by Herbert Mühlenbrink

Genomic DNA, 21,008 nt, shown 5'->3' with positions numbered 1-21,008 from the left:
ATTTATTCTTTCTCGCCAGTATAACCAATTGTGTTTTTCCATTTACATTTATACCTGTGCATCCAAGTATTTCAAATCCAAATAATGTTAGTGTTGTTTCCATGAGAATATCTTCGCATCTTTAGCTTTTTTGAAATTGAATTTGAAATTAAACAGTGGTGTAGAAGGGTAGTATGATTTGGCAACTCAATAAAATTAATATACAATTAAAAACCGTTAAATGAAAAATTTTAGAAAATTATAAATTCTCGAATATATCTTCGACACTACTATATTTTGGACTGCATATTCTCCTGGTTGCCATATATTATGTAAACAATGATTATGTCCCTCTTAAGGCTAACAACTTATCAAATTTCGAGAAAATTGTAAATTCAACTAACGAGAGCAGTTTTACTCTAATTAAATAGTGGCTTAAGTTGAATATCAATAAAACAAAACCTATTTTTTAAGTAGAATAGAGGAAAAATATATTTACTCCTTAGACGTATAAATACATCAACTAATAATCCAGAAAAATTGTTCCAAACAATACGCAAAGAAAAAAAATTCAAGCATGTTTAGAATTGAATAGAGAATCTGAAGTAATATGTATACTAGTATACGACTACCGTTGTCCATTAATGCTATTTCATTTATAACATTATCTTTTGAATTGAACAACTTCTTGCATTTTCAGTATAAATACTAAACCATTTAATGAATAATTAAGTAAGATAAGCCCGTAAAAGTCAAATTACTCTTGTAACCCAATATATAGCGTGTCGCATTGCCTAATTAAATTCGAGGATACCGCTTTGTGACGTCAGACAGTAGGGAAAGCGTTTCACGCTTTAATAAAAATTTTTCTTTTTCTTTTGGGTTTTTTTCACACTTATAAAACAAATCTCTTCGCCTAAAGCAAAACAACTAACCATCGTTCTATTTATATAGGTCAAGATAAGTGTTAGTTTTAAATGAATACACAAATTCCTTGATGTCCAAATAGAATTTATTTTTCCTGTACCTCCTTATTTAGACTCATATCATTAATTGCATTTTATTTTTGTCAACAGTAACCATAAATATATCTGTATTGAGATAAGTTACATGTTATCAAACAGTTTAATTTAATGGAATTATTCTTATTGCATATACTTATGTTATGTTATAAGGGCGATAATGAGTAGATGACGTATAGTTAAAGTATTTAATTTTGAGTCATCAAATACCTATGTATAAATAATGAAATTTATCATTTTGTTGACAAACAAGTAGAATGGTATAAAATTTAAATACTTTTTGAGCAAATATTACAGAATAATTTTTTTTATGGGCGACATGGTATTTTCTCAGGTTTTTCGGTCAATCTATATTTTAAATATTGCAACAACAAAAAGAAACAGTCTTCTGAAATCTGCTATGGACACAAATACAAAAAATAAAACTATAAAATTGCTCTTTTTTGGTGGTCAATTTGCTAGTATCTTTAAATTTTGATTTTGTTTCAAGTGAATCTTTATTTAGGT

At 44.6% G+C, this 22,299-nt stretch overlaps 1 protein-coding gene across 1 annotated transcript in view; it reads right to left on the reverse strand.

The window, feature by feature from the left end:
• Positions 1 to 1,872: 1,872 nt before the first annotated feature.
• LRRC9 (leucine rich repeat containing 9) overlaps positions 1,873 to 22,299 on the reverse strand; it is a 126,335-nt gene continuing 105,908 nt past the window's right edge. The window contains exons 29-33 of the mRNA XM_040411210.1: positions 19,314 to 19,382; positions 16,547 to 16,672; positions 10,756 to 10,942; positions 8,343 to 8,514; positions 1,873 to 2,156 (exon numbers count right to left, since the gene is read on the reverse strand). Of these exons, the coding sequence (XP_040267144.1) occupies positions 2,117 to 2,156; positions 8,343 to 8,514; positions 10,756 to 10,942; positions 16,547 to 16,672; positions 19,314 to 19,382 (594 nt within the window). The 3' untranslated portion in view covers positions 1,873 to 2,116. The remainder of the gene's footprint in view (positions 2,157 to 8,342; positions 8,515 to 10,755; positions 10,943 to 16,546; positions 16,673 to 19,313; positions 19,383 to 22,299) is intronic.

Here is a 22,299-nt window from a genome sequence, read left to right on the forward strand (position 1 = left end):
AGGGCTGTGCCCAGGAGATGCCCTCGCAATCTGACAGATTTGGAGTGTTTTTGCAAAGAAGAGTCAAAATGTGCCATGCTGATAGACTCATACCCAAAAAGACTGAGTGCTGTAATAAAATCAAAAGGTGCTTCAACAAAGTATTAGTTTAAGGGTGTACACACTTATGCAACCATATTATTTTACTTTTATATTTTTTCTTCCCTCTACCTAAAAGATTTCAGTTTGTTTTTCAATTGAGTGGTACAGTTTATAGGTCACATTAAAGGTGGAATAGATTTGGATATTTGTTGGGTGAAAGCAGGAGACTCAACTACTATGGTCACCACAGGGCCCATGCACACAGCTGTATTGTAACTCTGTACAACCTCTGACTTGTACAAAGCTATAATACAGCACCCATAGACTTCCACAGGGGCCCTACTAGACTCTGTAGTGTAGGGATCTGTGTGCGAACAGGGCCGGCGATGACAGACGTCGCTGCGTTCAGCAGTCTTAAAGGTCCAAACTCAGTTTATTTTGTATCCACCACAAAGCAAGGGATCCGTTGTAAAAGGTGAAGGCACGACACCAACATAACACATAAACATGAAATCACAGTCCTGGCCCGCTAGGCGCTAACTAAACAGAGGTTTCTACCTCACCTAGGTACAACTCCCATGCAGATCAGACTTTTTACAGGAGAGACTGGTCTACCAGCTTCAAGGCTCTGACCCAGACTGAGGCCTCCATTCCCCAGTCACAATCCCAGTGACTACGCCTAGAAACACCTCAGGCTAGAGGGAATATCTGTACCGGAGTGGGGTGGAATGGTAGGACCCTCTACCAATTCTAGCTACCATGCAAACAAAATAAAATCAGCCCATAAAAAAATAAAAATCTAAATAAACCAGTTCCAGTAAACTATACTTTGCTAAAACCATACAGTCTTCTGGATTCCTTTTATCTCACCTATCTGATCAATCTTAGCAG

The ingenious mixture of tragic opera, enigmatic magic and funny folk theater seems to break all genre boundaries. Mozart's last stage work is a wise fairy tale opera and world theater at the same time - at the intersection of historical and social upheavals. 1791, the year of the premiere of the "Magic Flute", marks the beginning of the transition from the Enlightenment to the Romantic period. The experiences from the French Revolution are reflected in this opera as well as the awakening artistic interest in the night and dark sides of the human soul, in the repressed and irrational. The spheres of power of Queen of the Night and Sarastro, who kidnapped Pamina, the Queen's daughter, stand like two sides of a coin to educate her in accordance with his teachings. With the order to free the beloved daughter, the queen sends Prince Tamino to Sarastro's realm, and with him the naive bird catcher Papageno. The Magic Flute and Glockenspiel are said to help banish dangers.